K. has a gorgeous pink room:
There’s a new leak-free roof:
There’s a new living room/dining room (aka the game room):
K. got the first custom closet:
Jimbo built us a great firepot area down by the creek:
Our old fridge croaked on New Year’s Eve, so we had to buy a new one even though we weren’t quite ready for kitchen renovation:
Right now we’re kicking off our latest renovation project, redoing the kitchen/family room area. We’ll keep you updated as we go!
It’s been a busy few months…Jim got called out in November to work his first storm as an independent insurance adjuster. He spent 34 days away, working in a call center up north. It was tough having him gone, but we appreciated the positive cash flow
Before he left, he managed to tackle a nice project – we call it “The Wharf”. We wanted to put a fire pot down by the creek, but the ground is really sloped there. We had a bunch of concrete pavers left over from our garden in Orlando, although they were 2 different sizes. We came up with a design that used them all, plus we had to go buy more to have enough to complete the project.
Jim started by staking out the area.
Next he removed the sod and leveled the dirt for the walkway.
Jim laid down weed block and started placing pavers.
Next he began working on the pad for the firepot.
We had to make a trip to Home Depot to pick up a load of Oldcastle 12 in. x 8 in. Concrete Garden Wall Blocks. When they lowered the pallet of blocks into the bed of Jim’s dually, I thought all four back tires would blow out!
He began laying the retaining wall blocks, gradually filling in the dirt and the pavers.
Jim managed to fill in most of the area with dirt he removed from a high spot in the lawn. However, we still had to truck in a little dirt to finish the project. And the finished result is:
We broke it in with a nice batch of s’mores The Wharf is also a great place just to sit and watch the creek, plus Jim finds it a nice spot to sit and fish.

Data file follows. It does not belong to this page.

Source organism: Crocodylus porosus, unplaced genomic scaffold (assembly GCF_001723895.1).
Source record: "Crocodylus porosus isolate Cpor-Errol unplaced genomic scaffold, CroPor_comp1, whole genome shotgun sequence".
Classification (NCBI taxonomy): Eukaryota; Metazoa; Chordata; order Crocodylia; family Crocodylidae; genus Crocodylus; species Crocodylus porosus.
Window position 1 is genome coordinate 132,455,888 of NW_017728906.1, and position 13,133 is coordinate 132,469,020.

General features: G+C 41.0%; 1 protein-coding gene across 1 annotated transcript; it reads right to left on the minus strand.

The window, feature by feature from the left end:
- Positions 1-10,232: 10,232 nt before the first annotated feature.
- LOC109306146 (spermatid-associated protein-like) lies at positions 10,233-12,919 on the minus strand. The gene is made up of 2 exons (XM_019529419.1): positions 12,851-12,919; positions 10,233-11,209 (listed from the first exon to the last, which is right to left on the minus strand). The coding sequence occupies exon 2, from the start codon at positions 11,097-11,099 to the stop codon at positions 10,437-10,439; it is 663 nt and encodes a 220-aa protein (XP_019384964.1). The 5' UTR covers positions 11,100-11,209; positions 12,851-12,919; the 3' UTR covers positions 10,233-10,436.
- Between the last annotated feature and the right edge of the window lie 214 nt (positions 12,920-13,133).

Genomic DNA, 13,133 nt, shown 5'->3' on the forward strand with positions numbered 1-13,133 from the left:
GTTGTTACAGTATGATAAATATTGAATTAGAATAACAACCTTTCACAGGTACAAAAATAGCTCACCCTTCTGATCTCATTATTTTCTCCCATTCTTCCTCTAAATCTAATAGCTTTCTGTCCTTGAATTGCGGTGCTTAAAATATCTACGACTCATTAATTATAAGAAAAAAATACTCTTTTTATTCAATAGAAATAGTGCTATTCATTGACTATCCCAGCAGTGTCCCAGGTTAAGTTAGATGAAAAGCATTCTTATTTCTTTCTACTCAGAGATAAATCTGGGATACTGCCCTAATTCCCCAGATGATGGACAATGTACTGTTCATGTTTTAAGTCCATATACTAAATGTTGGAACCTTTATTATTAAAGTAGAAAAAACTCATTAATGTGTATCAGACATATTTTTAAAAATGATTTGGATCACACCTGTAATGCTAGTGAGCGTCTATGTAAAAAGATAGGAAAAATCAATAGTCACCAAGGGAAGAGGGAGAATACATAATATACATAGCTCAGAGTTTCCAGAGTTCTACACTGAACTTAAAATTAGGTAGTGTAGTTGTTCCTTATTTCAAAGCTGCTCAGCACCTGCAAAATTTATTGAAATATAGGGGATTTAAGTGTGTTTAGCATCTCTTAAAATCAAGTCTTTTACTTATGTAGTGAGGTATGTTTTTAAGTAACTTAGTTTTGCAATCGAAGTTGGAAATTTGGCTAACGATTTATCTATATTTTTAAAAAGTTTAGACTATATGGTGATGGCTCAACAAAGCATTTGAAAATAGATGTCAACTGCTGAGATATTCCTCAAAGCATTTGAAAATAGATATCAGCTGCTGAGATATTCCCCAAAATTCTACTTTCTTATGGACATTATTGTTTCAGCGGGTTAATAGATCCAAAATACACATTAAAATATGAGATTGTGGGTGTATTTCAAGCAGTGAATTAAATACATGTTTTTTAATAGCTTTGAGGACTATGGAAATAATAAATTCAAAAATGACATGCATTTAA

We had major refrigerator drama at our house over New Year’s. On New Year’s Eve, Jim noticed that our freezer items were thawing. We pulled the refrigerator out and found that underneath the fridge was totally clogged with dog hair. We vacuumed it out, crossed our fingers and hoped that the items would be frozen in the morning…no such luck!
The refrigerator came with the foreclosure we bought a couple of years ago and was in pretty rough shape.
OK, it was disgusting! It looked like something the previous owners probably kept in the garage and used for soda and beer. Or fish bait. Anyway, we wanted to wait to buy a new fridge until we were ready to renovate the kitchen. However, the old fridge kicked all four feet into the air on New Year’s Eve, so we had to get one now.
Fortunately, Jim and K had already researched refrigerators pretty thoroughly, and we had a good idea of what we wanted…a Samsung 29.6 cu. ft. side by side. Actually we wanted the model that has a wifi LED screen built into the freezer door (doesn’t EVERYONE need a computer in their refrigerator??), but there were none of those to be had within a quick timeframe. So we went with the model without the wifi. After some price comparisons online, we found a great deal at the local Sears Appliance Store, and bought one there on New Years Day.
The only hitch was that they couldn’t deliver it for four days. We went home and salvaged what we could out of the fridge and put it into 2 coolers on the patio. I can’t tell you how many times during those four days that I automatically walked over to the old fridge and opened it when I needed something – it was a lot!
Finally Saturday arrived and so did our new fridge! The delivery guy said it was the sweetest delivery ever – I guess he was happy that we had no stairs and no narrow doors.
They got it set up in a jiffy and left us to get to know our new appliance.
Initially, all three of us spend a good deal of time groveling on the floor trying to get the thing leveled. That was a pretty big pain, but we did get it dead-on level. I unloaded both coolers and we sat and admired our new toy.
It’s very roomy, and has digital controls that we love. Its dimensions are a little smaller than the old fridge, but it has 3 more cubic feet – how does that work?? Anyway, it’s a great fridge that just may take us on in